I first heard that my writing would be classified as a “hobby” months ago and the very idea has been eating away at me since. The classification was revealed by the tax instructor at a writers’ seminar. “If you don’t make a specific amount of monies with your writings or drawings or sculptures or plays, you are considered a “hobbyist” by the Federal government.”
The list of unacknowledged and/or unappreciated artists and writers that would have fallen into the “hobby” column is well known. Vincent Van Gogh never sold a painting, John Kennedy Toole’s “Confederacy of Dunces” wasn’t published until twelve years after his death. Kafka, Thoreau, Poe, Gauguin, and Keats are all widely read or viewed and recognizable by surname only. The total lack of women artists and writers (or for that matter, people of color) from any lists of underappreciated talent is indicative of the second-class citizenship label that doesn’t acknowledge any number of artists that don’t look like those in power.
I totally believe in hobbies. People garden or cook, some collect stamps or play three chord folk songs on a guitar (guilty).
But the difference to me is that a hobby relaxes you, helps you unwind after a tough day.
More than twenty years ago, I walked away from an interesting – fascinating, actually – career in the film industry. I spent my days at a major studio restoring films for posterity. I was rewarded financially, but when the paycheck came around, the haunting memory of Peggy Lee singing “Is That All There Is” put me in a mental and emotional quandary. For more than those twenty years working in the industry I had been writing, sometimes getting up at five in the morning to write before work, sometimes staying up into the wee hours. When I finally acknowledged that writing was my life, the one thing that gave my life meaning, I made the decision that would change my life.
It was the easiest AND hardest decision I ever made. What was I giving up? Prestige in a glamourous industry. I had traveled to film festivals throughout the United States and created and moderated expert panels in my field in the Far East. Travel, expense accounts, a sports car, custom power suits, and famous clients all went by the wayside and rather than meetings and screenings, and award ceremonies, I now spend my days alone at my computer with two dogs at my feet.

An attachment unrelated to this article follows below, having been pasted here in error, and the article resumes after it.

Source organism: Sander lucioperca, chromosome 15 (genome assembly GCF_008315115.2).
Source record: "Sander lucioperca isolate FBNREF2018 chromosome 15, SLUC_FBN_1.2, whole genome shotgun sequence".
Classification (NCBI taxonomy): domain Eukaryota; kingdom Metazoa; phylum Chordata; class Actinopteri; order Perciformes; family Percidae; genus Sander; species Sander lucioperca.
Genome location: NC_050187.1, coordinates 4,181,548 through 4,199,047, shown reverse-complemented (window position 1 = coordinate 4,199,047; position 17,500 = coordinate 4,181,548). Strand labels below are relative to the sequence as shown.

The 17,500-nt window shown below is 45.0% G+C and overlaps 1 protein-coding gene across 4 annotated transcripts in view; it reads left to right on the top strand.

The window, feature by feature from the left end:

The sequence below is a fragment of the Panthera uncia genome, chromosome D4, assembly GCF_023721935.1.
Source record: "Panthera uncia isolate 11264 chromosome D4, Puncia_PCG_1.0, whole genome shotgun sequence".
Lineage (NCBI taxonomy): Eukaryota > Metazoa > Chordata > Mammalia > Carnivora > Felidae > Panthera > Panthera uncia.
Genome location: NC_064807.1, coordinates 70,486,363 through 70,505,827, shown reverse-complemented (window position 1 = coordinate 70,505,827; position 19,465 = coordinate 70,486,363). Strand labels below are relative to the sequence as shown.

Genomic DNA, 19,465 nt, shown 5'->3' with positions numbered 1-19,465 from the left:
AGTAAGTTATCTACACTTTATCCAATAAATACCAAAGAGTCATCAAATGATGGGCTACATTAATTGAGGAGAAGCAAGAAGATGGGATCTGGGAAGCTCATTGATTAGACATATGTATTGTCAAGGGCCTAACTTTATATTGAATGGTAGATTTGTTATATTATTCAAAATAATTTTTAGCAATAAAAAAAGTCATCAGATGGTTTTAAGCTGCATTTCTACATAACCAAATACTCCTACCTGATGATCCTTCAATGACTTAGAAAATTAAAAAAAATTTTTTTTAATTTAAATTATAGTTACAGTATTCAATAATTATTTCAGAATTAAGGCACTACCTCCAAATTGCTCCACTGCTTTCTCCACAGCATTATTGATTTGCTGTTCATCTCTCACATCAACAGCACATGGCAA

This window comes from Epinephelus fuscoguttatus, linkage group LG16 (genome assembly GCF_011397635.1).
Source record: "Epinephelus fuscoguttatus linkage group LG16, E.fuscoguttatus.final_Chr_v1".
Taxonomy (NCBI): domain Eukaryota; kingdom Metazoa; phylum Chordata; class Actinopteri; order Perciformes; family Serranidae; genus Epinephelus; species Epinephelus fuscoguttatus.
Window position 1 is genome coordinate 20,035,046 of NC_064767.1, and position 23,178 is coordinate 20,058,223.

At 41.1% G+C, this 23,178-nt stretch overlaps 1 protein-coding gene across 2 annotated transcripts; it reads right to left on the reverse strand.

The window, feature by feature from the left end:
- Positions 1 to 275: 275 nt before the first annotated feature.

My routine starts at nine o’clock every weekday and up until a few months ago, I was diligent about writing or researching or submitting my work. I am happiest when I’m writing. So why the stumbling block?
That damned word – “hobby.”
All I know is that restless nights, depressive mood swings, and frustration aren’t part of the hobby equation. Early on, I hesitated calling myself a writer because I wasn’t “published.” Now, after years of seeing my work in print in books, newspapers, and magazines and seeing my words come to life numerous times on the stage, I don’t hesitate to say “I am a writer.”
But now there’s this other stigma or stumbling block or hiccup in the process; is monetary success the measure of one’s worth? In my heart, I know it’s not and yet everyone (or at least it seems like everyone) measures success in dollars. Years ago, entertainer Dinah Shore said something that stuck with me. “God doesn’t think too much of money. Look who he’s given it to!” But it’s clearly a measure of one’s success.
Do I wish I had money? Sure, but I’d probably give most of it away. I don’t need two homes or two cars. Would I travel more? Probably, but always with a pen and paper in my pocket.
I write and submit and publish. I promote my plays and print my thoughts online. (Voila! My 3 Cents.)
Happy? Comes and goes. Fulfilled? Hmmm, frustration is more prevalent. Persistent? Definitely.
I have several quotes printed in such a way that I can expose only one at a time on my desk. One I’ve had for years:
“Press on. Nothing in the world can take the place of persistence. Talent will not; nothing is more common than unsuccessful men with talent… Education alone will not; the world is full of educated derelicts. Persistence and determination alone are omnipotent.” [Calvin Coolidge]
Another: “I would rather live in a cave than live a life of perpetual inconsequence.” [from the movie, Dangerous Beauty]
And finally, the quote from Iris Murdoch that most often appears:
“I was thinking of nothing at all and then I was thinking of everything in the world.”
I have a set of colored pencils and a sketch pad on hand to pass time pleasantly. Writing is not my hobby, it’s my passion. And you can take that to the bank.